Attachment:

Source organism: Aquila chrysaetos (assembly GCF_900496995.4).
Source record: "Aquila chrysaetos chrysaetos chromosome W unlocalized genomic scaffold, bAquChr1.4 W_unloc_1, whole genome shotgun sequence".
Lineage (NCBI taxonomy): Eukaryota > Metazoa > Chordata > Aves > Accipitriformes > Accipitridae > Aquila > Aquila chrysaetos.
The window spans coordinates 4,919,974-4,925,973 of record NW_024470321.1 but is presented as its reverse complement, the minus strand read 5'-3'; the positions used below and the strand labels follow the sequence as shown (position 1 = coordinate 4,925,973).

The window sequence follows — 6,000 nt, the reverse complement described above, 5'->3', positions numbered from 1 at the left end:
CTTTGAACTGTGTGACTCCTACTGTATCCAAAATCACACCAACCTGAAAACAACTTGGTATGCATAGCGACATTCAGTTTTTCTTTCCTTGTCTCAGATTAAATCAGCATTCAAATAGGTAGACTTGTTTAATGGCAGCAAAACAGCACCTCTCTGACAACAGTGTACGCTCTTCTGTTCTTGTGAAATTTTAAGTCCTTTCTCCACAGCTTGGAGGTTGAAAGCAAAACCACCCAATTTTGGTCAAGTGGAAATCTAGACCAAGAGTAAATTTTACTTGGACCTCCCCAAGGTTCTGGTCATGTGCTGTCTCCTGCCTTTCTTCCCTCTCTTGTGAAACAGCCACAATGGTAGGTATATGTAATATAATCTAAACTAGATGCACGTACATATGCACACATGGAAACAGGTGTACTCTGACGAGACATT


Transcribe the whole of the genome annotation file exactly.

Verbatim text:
Source organism: Aquila chrysaetos (assembly GCF_900496995.4).
Source record: "Aquila chrysaetos chrysaetos chromosome W unlocalized genomic scaffold, bAquChr1.4 W_unloc_1, whole genome shotgun sequence".
Lineage (NCBI taxonomy): Eukaryota > Metazoa > Chordata > Aves > Accipitriformes > Accipitridae > Aquila > Aquila chrysaetos.
The window spans coordinates 4,919,974-4,925,973 of record NW_024470321.1 but is presented as its reverse complement, the minus strand read 5'-3'; the positions used below and the strand labels follow the sequence as shown (position 1 = coordinate 4,925,973).

The window sequence follows — 6,000 nt, the reverse complement described above, 5'->3', positions numbered from 1 at the left end:
CTTTGAACTGTGTGACTCCTACTGTATCCAAAATCACACCAACCTGAAAACAACTTGGTATGCATAGCGACATTCAGTTTTTCTTTCCTTGTCTCAGATTAAATCAGCATTCAAATAGGTAGACTTGTTTAATGGCAGCAAAACAGCACCTCTCTGACAACAGTGTACGCTCTTCTGTTCTTGTGAAATTTTAAGTCCTTTCTCCACAGCTTGGAGGTTGAAAGCAAAACCACCCAATTTTGGTCAAGTGGAAATCTAGACCAAGAGTAAATTTTACTTGGACCTCCCCAAGGTTCTGGTCATGTGCTGTCTCCTGCCTTTCTTCCCTCTCTTGTGAAACAGCCACAATGGTAGGTATATGTAATATAATCTAAACTAGATGCACGTACATATGCACACATGGAAACAGGTGTACTCTGACGAGACATT